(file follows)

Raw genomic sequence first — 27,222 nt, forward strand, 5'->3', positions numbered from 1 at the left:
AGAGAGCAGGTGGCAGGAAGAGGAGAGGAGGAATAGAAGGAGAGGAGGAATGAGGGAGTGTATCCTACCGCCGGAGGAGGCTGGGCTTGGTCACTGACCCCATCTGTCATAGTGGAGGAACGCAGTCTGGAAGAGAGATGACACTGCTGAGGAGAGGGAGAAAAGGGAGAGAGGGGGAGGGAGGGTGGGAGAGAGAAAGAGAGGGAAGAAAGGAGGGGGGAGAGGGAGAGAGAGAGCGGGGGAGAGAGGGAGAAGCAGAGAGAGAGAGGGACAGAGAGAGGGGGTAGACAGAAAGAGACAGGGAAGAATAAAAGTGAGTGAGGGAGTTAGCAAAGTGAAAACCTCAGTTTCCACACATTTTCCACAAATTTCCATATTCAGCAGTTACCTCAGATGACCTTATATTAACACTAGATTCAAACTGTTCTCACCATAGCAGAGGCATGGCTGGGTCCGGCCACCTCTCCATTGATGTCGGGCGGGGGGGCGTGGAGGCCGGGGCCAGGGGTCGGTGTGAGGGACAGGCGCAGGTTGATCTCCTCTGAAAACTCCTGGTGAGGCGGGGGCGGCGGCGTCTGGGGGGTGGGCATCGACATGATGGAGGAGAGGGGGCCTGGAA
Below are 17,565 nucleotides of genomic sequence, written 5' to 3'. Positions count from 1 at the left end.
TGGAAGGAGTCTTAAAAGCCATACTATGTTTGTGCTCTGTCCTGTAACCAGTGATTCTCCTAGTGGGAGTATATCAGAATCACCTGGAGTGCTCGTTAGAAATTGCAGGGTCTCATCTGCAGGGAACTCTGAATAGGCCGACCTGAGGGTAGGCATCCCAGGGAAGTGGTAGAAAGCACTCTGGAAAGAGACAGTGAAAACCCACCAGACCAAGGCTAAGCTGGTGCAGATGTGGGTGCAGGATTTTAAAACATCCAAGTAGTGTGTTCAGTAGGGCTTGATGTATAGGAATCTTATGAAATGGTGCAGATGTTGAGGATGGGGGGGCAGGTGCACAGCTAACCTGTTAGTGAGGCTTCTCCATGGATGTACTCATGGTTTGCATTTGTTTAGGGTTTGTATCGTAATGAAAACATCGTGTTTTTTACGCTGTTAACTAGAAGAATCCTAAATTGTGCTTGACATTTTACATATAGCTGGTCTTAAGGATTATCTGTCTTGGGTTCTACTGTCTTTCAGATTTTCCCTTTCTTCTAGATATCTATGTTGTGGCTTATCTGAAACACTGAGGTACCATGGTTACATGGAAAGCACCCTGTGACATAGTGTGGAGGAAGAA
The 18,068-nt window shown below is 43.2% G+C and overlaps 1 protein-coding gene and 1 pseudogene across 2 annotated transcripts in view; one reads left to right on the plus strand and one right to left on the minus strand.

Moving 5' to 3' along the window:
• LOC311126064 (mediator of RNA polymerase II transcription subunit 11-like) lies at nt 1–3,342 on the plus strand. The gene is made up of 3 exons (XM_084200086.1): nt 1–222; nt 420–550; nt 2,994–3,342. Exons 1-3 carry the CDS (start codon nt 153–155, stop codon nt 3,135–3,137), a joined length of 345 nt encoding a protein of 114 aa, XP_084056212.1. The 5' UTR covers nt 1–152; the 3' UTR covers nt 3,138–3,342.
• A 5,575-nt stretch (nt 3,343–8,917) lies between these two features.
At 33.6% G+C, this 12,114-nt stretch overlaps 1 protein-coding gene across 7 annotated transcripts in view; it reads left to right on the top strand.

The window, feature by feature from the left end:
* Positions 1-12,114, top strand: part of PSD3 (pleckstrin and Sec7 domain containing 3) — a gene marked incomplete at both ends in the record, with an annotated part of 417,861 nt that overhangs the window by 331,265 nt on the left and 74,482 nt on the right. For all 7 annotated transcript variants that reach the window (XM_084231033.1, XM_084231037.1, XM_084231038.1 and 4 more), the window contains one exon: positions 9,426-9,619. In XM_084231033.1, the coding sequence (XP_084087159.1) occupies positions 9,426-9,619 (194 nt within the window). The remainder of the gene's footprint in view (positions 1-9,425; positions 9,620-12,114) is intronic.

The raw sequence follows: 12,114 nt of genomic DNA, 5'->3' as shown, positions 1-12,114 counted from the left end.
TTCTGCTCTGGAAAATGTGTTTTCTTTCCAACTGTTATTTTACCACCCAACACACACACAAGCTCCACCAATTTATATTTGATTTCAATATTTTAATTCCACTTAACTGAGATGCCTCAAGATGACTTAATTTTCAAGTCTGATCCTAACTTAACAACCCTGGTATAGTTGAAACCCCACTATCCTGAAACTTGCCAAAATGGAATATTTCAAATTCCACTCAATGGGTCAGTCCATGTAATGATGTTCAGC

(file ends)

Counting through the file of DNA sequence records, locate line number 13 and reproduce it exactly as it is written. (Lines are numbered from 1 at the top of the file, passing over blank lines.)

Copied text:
TTCTGCTCTGGAAAATGTGTTTTCTTTCCAACTGTTATTTTACCACCCAACACACACACAAGCTCCACCAATTTATATTTGATTTCAATATTTTAATTCCACTTAACTGAGATGCCTCAAGATGACTTAATTTTCAAGTCTGATCCTAACTTAACAACCCTGGTATAGTTGAAACCCCACTATCCTGAAACTTGCCAAAATGGAATATTTCAAATTCCACTCAATGGGTCAGTCCATGTAATGATGTTCAGC